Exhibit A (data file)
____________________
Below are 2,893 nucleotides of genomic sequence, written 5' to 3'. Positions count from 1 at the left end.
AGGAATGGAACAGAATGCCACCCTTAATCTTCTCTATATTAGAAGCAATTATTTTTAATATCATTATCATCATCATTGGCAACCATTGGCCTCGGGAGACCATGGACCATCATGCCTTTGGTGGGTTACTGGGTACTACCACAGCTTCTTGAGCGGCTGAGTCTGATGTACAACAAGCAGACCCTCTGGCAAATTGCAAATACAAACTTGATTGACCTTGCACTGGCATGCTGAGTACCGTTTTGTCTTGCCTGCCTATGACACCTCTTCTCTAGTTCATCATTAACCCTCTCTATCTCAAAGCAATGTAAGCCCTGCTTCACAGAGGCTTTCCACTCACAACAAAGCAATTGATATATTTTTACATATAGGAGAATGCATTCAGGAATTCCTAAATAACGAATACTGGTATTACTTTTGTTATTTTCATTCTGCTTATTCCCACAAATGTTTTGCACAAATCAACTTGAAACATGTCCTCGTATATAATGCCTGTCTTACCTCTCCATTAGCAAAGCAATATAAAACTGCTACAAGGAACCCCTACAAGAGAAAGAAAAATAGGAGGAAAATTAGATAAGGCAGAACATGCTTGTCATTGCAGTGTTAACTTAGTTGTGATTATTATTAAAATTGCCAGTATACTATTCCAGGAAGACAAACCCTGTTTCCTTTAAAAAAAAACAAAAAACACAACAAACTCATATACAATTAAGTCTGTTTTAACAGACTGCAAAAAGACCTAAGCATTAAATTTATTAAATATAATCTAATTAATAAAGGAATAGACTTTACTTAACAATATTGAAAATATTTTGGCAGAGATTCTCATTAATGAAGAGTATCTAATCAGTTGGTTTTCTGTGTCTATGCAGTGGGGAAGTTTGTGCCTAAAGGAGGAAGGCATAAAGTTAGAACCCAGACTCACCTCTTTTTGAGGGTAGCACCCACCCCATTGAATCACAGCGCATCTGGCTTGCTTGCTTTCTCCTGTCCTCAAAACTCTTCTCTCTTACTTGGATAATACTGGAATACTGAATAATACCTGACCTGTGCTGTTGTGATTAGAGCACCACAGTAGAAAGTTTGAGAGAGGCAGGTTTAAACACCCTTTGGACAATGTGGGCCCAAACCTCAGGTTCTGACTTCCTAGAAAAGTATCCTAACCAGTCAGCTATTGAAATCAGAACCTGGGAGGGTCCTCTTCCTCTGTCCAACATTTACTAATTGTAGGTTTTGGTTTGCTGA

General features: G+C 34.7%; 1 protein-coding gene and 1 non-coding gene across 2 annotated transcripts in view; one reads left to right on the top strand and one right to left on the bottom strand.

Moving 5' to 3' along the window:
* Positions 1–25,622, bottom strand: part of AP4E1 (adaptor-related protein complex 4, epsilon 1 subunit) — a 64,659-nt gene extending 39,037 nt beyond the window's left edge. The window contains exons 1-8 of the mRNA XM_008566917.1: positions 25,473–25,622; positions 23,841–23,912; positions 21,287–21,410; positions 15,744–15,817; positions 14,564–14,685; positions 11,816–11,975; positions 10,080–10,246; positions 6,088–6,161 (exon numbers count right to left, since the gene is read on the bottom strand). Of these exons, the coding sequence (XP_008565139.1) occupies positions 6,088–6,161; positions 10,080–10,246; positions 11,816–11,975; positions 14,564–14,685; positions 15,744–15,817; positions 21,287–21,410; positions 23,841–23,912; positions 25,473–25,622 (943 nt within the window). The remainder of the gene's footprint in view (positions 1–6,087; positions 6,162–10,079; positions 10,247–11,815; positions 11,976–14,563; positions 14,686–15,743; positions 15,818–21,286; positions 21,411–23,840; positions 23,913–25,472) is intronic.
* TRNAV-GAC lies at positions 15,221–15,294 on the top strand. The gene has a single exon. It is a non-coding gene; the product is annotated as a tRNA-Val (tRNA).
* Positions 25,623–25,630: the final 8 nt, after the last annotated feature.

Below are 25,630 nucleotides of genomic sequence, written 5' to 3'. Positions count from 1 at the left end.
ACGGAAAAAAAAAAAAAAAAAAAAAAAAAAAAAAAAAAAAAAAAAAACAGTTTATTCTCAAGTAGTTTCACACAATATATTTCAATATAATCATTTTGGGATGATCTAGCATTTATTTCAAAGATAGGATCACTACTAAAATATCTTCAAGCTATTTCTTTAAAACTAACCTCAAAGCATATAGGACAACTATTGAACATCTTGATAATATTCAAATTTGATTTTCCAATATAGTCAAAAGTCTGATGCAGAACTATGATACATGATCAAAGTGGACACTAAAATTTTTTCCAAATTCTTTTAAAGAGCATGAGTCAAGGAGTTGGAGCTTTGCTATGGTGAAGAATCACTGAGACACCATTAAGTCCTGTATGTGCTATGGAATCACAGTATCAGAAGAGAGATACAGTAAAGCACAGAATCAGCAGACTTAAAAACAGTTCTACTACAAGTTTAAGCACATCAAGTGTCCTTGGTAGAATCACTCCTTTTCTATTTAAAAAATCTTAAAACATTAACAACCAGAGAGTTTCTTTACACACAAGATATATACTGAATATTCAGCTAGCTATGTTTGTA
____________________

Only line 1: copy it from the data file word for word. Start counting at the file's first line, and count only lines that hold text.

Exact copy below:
Below are 2,893 nucleotides of genomic sequence, written 5' to 3'. Positions count from 1 at the left end.